The European Commission asked for the development of an integrated computer toolkit for an ex ante assessment for effective and efficient agricultural and environmental policies for the EU-25 in a changing Europe and world. Thirty research institutes from thirteen European countries are involved in this project ‘Seamless’. The project is coordinated by Wageningen University. The project, with a total budget of 15 million Euro, plans to deliver a first prototype within 18 months and in four years time the system should be fully operational. A kick-off meeting for Seamless is held this week in Lund, Sweden.
More than ever before, adequate agricultural and environmental policies at EU, national and regional scale are needed that can facilitate agriculture’s contribution to sustainable development. Ex-ante assessment of new policies (i.e., assessment before their introduction) is essential to ensure their effectiveness and efficiency. This is even more evident when taking into account that roughly 40% of the total EU budget is used for the Common Agricultural Policy, and 40% of the European land surface is used for agriculture.
Rural areas in Europe will face major developments as a result of the continuous enlargement of the EU, changes in farm support payments (resulting in lower prices for e.g. milk and sugar beet) and liberalization of world trade as a consequence of negotiations in the World Trade Organization. Such changes interact with changes in the physical and natural environment (e.g. climate change, loss of biodiversity). Next to these European and global developments, society demands a green and clean landscape, and farming communities in rural areas are faced with continuous technological innovation. There is a growing awareness that agriculture’s contribution to sustainable development and a multifunctional land use is at stake.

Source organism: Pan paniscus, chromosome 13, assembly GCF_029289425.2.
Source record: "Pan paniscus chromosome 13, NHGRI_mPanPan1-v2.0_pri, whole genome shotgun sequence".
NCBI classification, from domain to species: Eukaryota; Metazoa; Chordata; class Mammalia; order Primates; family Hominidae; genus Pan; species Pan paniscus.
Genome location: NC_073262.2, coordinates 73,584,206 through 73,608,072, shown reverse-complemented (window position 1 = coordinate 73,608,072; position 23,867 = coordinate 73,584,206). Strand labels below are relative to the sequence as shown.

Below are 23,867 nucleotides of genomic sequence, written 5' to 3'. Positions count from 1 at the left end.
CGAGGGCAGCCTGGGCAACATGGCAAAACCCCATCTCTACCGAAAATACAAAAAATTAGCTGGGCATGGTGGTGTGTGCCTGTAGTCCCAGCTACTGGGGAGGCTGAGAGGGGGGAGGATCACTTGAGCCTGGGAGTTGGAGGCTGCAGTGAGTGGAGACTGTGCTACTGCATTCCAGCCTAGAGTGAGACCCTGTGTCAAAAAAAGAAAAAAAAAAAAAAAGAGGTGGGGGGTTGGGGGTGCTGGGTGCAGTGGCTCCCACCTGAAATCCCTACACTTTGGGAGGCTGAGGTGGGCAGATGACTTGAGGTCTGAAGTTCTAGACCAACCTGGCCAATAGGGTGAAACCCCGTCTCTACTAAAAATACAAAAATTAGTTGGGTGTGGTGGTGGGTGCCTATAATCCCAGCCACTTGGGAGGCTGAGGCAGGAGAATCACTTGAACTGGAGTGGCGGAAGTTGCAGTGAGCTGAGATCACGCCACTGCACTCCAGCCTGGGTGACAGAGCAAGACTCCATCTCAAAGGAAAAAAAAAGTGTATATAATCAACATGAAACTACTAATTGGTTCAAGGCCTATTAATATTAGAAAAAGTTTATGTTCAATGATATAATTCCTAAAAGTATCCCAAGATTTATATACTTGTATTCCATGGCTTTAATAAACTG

Bouke de Vos | alfa
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Physicists working with Roland Wester at the University of Innsbruck have investigated if and how chemical reactions can be influenced by targeted vibrational excitation of the reactants. They were able to demonstrate that excitation with a laser beam does not affect the efficiency of a chemical exchange reaction and that the excited molecular group acts only as a spectator in the reaction.
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Optical spectroscopy allows investigating the energy structure and dynamic properties of complex quantum systems. Researchers from the University of Würzburg present two new approaches of coherent two-dimensional spectroscopy.
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Ultra-short, high-intensity X-ray flashes open the door to the foundations of chemical reactions. Free-electron lasers generate these kinds of pulses, but there is a catch: the pulses vary in duration and energy. An international research team has now presented a solution: Using a ring of 16 detectors and a circularly polarized laser beam, they can determine both factors with attosecond accuracy.
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